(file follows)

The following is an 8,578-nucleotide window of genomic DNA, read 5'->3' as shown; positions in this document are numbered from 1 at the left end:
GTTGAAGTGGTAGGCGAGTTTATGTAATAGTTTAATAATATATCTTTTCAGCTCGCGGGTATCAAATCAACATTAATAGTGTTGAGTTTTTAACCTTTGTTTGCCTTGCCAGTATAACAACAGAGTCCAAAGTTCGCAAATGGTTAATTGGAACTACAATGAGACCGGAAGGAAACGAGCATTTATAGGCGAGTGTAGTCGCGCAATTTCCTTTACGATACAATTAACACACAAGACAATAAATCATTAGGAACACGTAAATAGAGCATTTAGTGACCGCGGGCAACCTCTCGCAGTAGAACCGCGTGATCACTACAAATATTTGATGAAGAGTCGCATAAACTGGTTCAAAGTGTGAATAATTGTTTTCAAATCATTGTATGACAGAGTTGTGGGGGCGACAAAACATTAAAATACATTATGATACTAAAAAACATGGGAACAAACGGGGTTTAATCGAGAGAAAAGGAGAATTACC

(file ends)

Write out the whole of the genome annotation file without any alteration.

The following is an 8,578-nucleotide window of genomic DNA, read 5'->3' as shown; positions in this document are numbered from 1 at the left end:
GTTGAAGTGGTAGGCGAGTTTATGTAATAGTTTAATAATATATCTTTTCAGCTCGCGGGTATCAAATCAACATTAATAGTGTTGAGTTTTTAACCTTTGTTTGCCTTGCCAGTATAACAACAGAGTCCAAAGTTCGCAAATGGTTAATTGGAACTACAATGAGACCGGAAGGAAACGAGCATTTATAGGCGAGTGTAGTCGCGCAATTTCCTTTACGATACAATTAACACACAAGACAATAAATCATTAGGAACACGTAAATAGAGCATTTAGTGACCGCGGGCAACCTCTCGCAGTAGAACCGCGTGATCACTACAAATATTTGATGAAGAGTCGCATAAACTGGTTCAAAGTGTGAATAATTGTTTTCAAATCATTGTATGACAGAGTTGTGGGGGCGACAAAACATTAAAATACATTATGATACTAAAAAACATGGGAACAAACGGGGTTTAATCGAGAGAAAAGGAGAATTACC